An image with Russian Forum of Sex Workers' words

Latin America

In El Salvador, Asociasion De Mujeres Por La Dignidad Del Trabajo shared their proudest achievements of the year so far.

 This year we have managed to articulate actions with other organizations of the sex workers movement (ALIANZA POR EL TRABAJO SEXUAL and its member organizations) in order to speak out publicly in response to the measures imposed against the government of NAYIB BUKELE to the detriment of the population of sex workers with rise of violence, criminalization, persecution and economic injustice.

Through press conferences, social media campaigns, interviews on community radio stations to position commemorative dates celebrated by the sex worker community. Another achievement is the follow-up to a sex work policy for the benefit of the sector, conducting review processes to update the law with feminist organizations and the health sector."

North America and the Caribbean

Every Child Matters imageIn Canada, PACE (Providing Alternatives Counselling & Education Society) shared some of their proudest achievements, including an Indigenous Sharing Circle to mourn the children who never returned from “Residential Schools” in British Colombia.

Some of our proudest achievements from the past year at PACE include holding a low-barrier vaccination clinic in April in collaboration with Vancouver Coastal Health at our office, where we were able to get 99 community members vaccinated as well as holding an event through our Indigenous Sharing Circle to mourn the many children who never returned from "Residential Schools" in BC and beyond and to honour survivors while providing an opportunity for our Indigenous community members to heal through cultural connections. We are also part of a Constitutional challenge to most of the sex work laws in the Canadian Criminal Code through our membership in the Canadian Alliance for Sex Work Law Reform.”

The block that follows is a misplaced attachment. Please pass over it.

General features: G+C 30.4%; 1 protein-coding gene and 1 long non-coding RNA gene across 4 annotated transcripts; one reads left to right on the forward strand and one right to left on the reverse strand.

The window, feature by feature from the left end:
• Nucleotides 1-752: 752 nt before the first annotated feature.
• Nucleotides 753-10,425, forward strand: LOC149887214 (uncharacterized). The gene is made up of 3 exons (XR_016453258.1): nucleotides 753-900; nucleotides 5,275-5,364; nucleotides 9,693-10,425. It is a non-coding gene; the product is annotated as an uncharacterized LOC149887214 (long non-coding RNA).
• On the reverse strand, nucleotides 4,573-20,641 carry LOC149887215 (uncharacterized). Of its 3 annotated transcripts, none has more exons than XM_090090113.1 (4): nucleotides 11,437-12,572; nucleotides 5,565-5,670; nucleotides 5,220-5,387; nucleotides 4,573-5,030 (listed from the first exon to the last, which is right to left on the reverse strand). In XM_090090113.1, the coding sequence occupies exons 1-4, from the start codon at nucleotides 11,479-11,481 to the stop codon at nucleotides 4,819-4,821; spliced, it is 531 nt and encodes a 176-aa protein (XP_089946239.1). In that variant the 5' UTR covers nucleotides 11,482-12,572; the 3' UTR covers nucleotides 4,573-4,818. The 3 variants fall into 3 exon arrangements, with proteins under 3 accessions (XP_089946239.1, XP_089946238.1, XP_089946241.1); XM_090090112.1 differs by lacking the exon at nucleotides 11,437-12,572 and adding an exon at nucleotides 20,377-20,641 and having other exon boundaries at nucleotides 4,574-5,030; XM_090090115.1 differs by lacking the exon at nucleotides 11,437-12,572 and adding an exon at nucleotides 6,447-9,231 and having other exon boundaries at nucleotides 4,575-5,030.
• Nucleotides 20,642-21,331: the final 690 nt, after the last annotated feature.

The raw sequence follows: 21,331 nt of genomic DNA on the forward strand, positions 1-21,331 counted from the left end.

Triple-X Workers Solidarity Association of British Columbia, Canada, reflected on a difficult year during which their organisation has supported the community. “These past almost two years now have been a difficult time for sex workers particularly, and Covid-19 restrictions and mandates are on-going here, though gathering restrictions were much relaxed later this past summer. Starting today, many businesses and facilities now must ask all clients to show government-issued ID and proof of Covid-19 vaccination. Triple-X was approached by the local newspaper that carries advertisements from sex workers and asked if sex workers too should be required to ask all clients for this. This resulted in a news story "It’s up to sex workers whether or not to ask clients for proof of COVID-19 vaccination, says B.C. advocate"

Triple-X looks forward to gatherings again with our friends and colleagues in the sex industry in British Columbia in the coming year and we hope that Covid-19 and public health orders will be soon behind us. Happy pride to sex workers everywhere!”

St James Infirmary in San Francisco, USA, created a graphic to celebrate the day.

A poster wishing people a happy sex worker pride